For a free app, Wally is incredibly useful and very easy to use. Once you get in the habit of using it, you’ll be making better financial decisions in no time – making it easier to concentrate on your studies without worrying about where the next meal (or night out) is coming from.
During your time at college, your professors will encourage you to stay on top of industry news. Academic journals, textbooks, and papers are one thing, but with our world changing so quickly, you need to keep abreast of what’s new in your field. That’s where Feedly comes in.
At its core, Feedly is a news aggregator. It pulls together all the internet’s news into one place – your smartphone – so you can read it at your leisure. Just add the sites you want to follow, and Feedly will bring them together for you. You’re not limited to news sites, either, you can add publications, blogs, YouTube channels, keyword alerts, and more.
The interface is intuitive, and once you’ve read your stories for the day, you can save them for access later (such as through Evernote or OneNote) or Feedly will mark them as read. You can also share content with your fellow students or social media, and all content is categorized automatically by Feedly, or by creating your own categories.
Whether you’re into law, arts, or science, don’t fall behind the latest developments in your field of study – get Feedly and you’ll be in-the-know all the time.
The concept of flashcards is as old as studying itself. By organizing knowledge into discrete elements, it is easier to learn or memorize. Flashcards break down complex topics into manageable chunks that are easier to understand, and slot nicely into your memory with frequent exposure and self-testing.
Quizlet is the internet’s most popular virtual flashcard system, claiming that “95% of students who learn with Quizlet improved their results.” That’s an impressive statistic, and proves the efficacy of the flashcard system, as well as Quizlet’s versatile app. You don’t have to use flashcards alone – there are quizzes, games, and collaborative opportunities, too.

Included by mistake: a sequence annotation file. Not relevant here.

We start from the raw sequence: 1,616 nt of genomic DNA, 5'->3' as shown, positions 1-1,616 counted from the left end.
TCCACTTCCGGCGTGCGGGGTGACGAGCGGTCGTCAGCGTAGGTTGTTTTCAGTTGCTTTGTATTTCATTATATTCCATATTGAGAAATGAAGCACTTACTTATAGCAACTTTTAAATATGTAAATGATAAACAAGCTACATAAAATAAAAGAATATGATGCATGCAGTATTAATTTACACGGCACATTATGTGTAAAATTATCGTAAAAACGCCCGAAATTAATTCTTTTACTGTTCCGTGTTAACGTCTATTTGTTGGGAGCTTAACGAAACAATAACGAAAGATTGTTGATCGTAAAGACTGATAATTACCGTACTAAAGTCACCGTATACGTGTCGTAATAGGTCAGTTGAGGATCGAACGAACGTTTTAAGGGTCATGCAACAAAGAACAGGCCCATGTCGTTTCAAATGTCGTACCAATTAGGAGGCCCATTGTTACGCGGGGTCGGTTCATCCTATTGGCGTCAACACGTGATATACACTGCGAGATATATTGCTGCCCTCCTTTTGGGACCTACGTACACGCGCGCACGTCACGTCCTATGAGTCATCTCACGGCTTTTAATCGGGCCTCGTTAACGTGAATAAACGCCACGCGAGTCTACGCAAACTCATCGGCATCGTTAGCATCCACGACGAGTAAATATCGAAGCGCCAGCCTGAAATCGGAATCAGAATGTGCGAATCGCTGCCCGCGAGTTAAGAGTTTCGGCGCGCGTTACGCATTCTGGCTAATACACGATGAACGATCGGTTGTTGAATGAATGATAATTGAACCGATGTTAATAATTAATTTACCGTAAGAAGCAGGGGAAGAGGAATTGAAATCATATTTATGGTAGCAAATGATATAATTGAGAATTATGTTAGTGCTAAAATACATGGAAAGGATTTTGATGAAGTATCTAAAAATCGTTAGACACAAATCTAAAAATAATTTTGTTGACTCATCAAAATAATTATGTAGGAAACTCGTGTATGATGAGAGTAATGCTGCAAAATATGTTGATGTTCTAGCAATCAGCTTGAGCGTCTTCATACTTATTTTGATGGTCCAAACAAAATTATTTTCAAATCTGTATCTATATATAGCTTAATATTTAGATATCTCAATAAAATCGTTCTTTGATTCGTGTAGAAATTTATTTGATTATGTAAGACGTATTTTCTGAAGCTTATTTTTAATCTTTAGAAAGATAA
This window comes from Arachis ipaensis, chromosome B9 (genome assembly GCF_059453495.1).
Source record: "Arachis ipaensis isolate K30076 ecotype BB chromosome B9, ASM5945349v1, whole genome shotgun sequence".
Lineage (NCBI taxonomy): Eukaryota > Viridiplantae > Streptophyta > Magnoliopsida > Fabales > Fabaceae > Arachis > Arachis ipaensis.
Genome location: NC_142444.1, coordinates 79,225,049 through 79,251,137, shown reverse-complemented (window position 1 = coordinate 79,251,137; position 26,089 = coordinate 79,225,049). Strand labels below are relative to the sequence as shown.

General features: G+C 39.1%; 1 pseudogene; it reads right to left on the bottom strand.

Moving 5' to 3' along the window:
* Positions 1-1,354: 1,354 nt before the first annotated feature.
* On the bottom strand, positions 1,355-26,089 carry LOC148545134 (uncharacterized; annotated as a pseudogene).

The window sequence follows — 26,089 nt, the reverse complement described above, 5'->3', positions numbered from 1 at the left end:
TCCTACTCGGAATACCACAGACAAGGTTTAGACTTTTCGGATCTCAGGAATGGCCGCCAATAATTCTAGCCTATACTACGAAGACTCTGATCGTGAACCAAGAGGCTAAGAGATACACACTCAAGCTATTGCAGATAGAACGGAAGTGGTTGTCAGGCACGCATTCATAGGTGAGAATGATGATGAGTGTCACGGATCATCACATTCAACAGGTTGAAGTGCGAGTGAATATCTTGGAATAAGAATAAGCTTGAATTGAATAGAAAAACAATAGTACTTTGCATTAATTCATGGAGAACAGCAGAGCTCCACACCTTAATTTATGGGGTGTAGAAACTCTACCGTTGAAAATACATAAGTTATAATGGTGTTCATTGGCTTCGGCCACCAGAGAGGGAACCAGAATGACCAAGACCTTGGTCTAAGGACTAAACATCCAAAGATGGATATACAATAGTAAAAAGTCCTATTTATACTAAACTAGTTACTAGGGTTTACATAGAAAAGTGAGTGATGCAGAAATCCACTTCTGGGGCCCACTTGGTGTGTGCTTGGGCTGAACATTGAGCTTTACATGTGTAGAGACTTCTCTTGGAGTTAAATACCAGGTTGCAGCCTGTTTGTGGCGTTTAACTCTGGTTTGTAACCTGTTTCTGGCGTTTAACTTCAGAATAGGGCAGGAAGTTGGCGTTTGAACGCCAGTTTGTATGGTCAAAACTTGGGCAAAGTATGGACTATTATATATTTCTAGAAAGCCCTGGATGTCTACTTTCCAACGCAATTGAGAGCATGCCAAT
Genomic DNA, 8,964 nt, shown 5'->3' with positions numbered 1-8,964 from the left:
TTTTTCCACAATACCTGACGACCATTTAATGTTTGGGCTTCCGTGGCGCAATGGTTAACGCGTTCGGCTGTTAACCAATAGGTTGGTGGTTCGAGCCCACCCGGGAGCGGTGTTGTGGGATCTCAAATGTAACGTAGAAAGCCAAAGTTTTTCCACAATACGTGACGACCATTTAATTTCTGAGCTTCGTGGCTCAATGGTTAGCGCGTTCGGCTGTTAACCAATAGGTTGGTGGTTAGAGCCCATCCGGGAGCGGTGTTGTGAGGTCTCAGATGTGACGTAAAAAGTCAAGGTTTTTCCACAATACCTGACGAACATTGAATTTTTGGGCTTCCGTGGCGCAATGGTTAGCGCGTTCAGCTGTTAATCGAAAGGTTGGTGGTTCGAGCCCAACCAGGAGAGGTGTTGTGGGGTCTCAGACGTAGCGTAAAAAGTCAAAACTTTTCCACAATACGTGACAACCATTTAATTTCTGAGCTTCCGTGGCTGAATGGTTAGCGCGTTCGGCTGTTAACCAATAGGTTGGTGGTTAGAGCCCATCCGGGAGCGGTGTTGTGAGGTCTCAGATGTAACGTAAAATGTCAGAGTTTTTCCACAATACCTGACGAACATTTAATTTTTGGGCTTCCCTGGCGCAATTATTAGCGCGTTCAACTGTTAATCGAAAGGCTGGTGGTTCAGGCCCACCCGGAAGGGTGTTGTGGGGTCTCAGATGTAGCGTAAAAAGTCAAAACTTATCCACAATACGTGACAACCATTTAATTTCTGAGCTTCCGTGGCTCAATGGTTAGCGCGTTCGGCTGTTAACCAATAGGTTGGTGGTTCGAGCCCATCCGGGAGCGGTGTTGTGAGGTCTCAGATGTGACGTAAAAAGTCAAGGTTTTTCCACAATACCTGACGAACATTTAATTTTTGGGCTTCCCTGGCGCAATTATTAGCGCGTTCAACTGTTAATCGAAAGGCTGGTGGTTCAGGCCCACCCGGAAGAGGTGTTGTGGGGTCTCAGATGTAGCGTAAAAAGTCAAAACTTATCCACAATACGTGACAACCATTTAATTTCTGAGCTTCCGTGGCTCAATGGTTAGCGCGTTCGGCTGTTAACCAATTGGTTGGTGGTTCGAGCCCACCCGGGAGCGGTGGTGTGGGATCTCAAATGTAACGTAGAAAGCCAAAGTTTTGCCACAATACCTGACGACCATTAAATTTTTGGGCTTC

Create your own flashcards and share them with friends to help them pass. Ask your TA to create a set for the most important parts of your module. See if you can beat other students’ scores – even win competitions. There’s a lot going for Quizlet, and whatever it is your studying, it’s a powerful tool you can use anytime, anyplace.
There’s a sneaky rumor that most dorms reek of burned toast, baked beans, and pizza, and that hot pockets are student haute cuisine. While this is mostly stereotype, it’s true that not all of us are good cooks, and convenience – especially when competing with busy timetables – often wins the day.
But ready-made meals and takeout aren’t the ideal source of brain fuel. Home-cooking is the way to go, and you can make simple, healthy, and cheap meals through the recipe app, Yummly.
Like Feedly, Yummly is an aggregator of sorts – an online, searchable catalog of millions of recipes from various sources across the web. You can search by ingredient, cost, cooking time, dietary requirements, and lots of other variables, so you’ll always find something you’ll love.
Many of the recipes come reviewed by Yummly’s massive online community, so you can try new dishes recommended by hundreds or even thousands of people. Yummly also learns your preferences with time, returning recipes that are closer to your tastes and budget. You can share your favorites on social media, and even create shopping lists so you know exactly what to buy.
Student life can be daunting. As well as academic pressure, you have to adjust to life without mom and dad. Give yourself a head start by downloading these apps today.